During the American Astronomical Society Division for Planetary Science meeting some of the latest discoveries were presented about the planet Saturn and its rings obtained from data collected by the Cassini space probe before disintegrating in the planet’s atmosphere on September 15. Some of the results were published in “The Astrophysical Journal”.
NASA has confirmed that it has lost contact with the Cassini space probe, which until the last moment was sending information as it descended into the atmosphere of the planet Saturn and went to its destruction. It’s the end of the Cassini-Huygens mission, a collaboration between NASA, ESA and ASI (Italian Space Agency), one of the most extraordinary space missions in history.
An article published in the journal “Proceedings of the National Academy of Sciences” describes a research on the presence of water on the Moon. A team led by the geochemist James M. D. Day of the University of California at San Diego examined amounts and compositions of zinc, chlorine and lead isotopes in a lunar rock concluding that water and other volatile compounds evaporated very early in the Moon’s history. This contradicts a research published only a few weeks ago in which it’s argued that ancient Moon volcanic deposits contain large amounts of water.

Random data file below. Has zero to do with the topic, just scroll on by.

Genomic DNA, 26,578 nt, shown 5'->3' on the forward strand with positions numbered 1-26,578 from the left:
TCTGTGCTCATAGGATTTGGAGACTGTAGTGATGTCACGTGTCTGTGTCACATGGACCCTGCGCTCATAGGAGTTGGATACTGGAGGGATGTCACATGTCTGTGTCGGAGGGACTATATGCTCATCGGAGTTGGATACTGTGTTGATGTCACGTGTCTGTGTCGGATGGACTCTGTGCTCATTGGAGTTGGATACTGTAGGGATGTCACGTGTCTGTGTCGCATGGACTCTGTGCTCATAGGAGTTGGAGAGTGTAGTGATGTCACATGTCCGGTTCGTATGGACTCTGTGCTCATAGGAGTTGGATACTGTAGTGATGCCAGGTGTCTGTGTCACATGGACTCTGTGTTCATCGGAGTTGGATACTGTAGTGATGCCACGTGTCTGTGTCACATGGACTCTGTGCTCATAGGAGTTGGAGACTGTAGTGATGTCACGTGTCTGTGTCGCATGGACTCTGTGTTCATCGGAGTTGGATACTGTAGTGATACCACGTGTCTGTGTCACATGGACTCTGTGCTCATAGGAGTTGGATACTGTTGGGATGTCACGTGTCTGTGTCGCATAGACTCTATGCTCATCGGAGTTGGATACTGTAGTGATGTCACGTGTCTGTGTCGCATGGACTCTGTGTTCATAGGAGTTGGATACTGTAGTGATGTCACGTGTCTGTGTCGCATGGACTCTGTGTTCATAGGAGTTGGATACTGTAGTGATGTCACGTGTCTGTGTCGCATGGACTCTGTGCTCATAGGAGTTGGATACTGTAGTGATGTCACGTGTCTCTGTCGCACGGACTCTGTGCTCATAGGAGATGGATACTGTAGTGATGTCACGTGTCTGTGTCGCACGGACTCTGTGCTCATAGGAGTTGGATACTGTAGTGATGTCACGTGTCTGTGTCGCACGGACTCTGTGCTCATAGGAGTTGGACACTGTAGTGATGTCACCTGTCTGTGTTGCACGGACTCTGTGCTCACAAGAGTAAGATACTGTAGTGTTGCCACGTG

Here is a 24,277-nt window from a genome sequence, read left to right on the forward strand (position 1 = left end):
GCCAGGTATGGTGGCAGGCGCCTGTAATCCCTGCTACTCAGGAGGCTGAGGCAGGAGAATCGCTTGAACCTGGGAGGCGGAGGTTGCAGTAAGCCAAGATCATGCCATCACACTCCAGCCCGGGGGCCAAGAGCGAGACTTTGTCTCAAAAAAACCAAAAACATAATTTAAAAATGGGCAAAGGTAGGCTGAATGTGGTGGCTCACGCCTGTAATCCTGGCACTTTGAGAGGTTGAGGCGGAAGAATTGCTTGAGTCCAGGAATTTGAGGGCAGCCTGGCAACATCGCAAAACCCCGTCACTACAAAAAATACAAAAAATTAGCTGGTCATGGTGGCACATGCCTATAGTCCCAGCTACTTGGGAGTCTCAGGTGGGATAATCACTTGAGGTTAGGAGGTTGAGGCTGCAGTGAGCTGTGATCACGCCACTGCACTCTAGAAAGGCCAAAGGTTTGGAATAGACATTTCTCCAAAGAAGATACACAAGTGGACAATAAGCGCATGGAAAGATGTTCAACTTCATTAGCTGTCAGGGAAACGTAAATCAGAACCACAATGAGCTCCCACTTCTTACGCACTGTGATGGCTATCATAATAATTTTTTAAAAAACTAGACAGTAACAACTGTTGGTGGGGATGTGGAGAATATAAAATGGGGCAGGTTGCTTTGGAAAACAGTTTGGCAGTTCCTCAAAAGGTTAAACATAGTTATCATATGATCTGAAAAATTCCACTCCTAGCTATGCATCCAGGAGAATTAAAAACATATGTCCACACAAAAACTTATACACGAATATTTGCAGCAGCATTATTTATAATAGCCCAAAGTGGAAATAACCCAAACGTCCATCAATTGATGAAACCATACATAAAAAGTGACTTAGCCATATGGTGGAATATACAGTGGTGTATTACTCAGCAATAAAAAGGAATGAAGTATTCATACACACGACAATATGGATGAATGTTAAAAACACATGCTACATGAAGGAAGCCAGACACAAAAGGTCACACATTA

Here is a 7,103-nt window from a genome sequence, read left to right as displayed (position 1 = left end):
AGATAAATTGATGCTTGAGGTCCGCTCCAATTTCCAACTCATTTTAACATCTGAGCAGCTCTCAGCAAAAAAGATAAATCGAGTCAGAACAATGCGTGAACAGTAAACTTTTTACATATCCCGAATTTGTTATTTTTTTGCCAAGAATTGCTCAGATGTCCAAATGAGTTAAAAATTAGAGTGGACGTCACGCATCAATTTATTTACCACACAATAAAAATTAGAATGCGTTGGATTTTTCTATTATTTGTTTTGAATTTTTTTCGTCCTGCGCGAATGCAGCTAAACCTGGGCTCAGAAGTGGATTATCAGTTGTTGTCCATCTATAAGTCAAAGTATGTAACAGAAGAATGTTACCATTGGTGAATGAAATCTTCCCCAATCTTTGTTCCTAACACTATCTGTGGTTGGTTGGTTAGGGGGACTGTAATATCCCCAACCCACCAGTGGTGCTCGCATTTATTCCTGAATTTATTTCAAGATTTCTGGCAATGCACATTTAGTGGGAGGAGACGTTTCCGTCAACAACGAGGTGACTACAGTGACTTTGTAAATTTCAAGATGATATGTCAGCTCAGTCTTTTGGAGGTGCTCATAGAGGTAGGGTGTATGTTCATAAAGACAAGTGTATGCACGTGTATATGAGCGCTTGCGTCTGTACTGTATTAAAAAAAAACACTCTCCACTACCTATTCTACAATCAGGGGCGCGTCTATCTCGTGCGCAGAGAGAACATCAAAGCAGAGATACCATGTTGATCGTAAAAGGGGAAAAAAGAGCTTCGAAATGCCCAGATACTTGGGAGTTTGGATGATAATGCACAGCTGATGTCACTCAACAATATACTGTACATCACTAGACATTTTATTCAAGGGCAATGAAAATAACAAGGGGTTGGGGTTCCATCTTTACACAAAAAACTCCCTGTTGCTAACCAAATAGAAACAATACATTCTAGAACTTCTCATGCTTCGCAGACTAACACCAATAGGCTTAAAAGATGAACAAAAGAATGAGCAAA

An article published in the journal “Science Advances” describes the detection of vinyl cyanide molecules on Titan, one of the planet Saturn’s moons. Using archive data of observation carried out with the ALMA radio telescope between February and March 2014, a team of researchers found evidence of the presence of those molecules in significant amounts. The importance of the discovery is due to the fact that it’s a substance considered to be among the best candidate for the formation of membranes and vesicles similar to those of Earth organisms’ cells.
An article sent to arXiv, the famous archive of preprint, describes the discovery of an exomoon candidate. A team of researchers led by David Kipping of Columbia University conducted a search for moons orbiting exoplanets observed by NASA’s Kepler Space Telescope finding the candidate called Kepler-1625b I. Generally, research results are published on a scientific journal at the end of the work but rumors spread convincing the researchers to send an article at least to arXiv.